Diana soon learned that screaming, or showing any kind of emotion, only served to expose a vulnerability to later be exploited by her jailers. If you screamed or cried while you were in the “Dungeon Room,” it was the first place that the nuns would put you when you broke the rules.
When the door finally opened, Diana says, the light stung your eyes as they adjusted from the blackness; what followed next was a severe beating. Diana told me that the nuns would often say while beating her that it was to “make her strong.”
The Good Shepherd Laundries were founded on the premise that young girls needed to do “penance” to absolve them of their sins, and in the archaic view of the Catholic order that ran them, that meant suffering for your sins.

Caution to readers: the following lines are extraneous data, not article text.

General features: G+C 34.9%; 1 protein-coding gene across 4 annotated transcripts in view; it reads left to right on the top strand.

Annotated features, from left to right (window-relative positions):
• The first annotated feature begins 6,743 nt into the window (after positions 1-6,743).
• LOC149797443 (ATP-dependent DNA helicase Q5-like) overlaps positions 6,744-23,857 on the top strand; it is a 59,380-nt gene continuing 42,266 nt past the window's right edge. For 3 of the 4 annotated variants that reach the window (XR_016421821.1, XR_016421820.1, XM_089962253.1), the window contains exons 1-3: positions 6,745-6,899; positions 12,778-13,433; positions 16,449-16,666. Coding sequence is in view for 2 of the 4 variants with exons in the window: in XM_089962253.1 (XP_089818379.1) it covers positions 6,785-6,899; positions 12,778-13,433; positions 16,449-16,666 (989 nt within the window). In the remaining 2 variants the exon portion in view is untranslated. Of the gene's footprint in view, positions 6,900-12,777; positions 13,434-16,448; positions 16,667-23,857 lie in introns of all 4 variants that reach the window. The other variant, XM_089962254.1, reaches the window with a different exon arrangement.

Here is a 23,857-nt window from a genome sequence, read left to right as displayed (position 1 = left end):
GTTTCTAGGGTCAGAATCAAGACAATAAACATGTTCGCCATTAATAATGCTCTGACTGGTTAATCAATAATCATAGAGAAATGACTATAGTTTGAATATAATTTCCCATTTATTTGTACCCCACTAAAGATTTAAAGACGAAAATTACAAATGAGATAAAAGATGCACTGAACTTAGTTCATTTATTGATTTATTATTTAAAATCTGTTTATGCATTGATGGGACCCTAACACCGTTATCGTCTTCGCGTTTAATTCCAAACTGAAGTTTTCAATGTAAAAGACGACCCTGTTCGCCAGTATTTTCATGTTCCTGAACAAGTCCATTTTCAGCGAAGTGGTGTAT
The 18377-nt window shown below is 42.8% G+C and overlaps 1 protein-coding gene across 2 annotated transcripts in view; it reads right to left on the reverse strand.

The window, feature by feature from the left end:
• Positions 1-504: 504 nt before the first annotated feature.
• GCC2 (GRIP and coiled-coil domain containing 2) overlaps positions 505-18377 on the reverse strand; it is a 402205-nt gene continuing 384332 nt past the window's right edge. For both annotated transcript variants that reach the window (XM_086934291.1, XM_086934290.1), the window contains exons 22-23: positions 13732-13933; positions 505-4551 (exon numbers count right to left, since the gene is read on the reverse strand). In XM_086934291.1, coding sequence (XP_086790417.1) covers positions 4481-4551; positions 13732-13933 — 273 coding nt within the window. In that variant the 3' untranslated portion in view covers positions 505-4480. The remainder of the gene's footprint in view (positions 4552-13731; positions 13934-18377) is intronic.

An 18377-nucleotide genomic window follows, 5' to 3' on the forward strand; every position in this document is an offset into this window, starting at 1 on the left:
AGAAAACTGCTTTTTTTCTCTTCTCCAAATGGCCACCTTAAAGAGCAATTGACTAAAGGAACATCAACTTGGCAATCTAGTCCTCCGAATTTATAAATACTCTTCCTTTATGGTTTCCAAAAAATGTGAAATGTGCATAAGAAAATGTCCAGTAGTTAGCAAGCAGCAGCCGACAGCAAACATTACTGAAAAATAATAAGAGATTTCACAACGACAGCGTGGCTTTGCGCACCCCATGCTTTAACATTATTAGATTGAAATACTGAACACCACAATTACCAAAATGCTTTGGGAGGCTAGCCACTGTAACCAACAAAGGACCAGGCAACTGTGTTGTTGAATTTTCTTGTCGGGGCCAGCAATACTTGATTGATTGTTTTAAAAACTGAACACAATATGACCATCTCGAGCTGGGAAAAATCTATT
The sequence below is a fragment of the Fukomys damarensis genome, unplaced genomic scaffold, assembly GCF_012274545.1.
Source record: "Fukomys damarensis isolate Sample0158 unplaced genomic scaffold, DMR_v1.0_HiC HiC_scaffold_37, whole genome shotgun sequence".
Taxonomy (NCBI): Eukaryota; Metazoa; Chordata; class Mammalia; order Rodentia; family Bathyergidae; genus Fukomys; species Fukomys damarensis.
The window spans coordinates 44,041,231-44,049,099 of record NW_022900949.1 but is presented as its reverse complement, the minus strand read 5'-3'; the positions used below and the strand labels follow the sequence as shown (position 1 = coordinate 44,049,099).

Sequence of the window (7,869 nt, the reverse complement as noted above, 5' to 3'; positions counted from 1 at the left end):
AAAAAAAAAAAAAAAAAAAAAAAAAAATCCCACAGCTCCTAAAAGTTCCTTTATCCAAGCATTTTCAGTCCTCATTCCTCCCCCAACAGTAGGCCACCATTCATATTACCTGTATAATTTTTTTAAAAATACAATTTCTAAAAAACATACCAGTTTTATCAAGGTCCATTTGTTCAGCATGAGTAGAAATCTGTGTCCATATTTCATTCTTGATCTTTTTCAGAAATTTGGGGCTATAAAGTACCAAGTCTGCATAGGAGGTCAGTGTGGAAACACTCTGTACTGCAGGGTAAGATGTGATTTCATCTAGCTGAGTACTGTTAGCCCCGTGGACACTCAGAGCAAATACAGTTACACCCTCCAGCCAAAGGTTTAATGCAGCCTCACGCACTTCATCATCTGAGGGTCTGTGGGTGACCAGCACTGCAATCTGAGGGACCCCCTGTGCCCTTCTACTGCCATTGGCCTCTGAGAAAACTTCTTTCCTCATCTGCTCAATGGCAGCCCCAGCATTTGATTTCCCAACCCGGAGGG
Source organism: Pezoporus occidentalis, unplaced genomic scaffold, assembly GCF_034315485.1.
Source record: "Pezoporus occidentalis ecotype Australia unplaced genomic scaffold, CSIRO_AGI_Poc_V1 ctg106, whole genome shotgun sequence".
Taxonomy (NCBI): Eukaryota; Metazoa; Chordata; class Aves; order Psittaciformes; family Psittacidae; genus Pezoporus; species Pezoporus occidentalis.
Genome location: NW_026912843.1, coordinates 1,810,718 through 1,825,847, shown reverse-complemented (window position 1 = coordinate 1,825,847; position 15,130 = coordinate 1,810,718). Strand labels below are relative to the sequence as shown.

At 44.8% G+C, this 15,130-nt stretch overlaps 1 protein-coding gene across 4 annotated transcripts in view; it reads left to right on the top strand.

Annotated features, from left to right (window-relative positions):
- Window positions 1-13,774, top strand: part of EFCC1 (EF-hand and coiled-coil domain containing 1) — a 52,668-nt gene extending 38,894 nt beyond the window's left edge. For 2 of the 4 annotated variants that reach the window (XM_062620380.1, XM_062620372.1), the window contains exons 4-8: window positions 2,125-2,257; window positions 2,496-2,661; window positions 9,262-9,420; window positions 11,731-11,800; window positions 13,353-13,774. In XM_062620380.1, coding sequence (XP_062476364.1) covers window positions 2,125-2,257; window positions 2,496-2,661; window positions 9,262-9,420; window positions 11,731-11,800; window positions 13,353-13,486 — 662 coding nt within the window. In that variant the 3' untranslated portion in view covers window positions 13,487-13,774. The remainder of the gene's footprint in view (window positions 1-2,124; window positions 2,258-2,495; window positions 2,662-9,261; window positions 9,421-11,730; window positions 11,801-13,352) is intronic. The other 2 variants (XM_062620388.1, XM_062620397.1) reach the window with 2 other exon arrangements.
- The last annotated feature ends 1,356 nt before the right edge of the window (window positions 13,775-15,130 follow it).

Diana told me of how her knees bled from long hours spent kneeling on the hard cobblestone floors, and beatings were a routine occurrence with each new transgression. Every young woman who entered the Good Shepherd Laundry was constantly reminded she was sinful, and that her time within the prison of hopelessness was to cleanse her of her sins.
The nuns and priests who dispensed the harsh and cruel punishments believed they were doing it for the girls’ own good.
Diana spoke of a group within the Laundry she calls the “Shadow Women.”
Clad entirely in black, with veils covering their faces, they walked the halls single file, heads down, the sound of their footsteps the only recognition that life existed beneath the black folds of cloth that covered every inch of their bodies.
These were older girls, known as the “Sisters of the Seven Sorrows,” who felt that they were so sinful that they devoted their lives to the Laundry.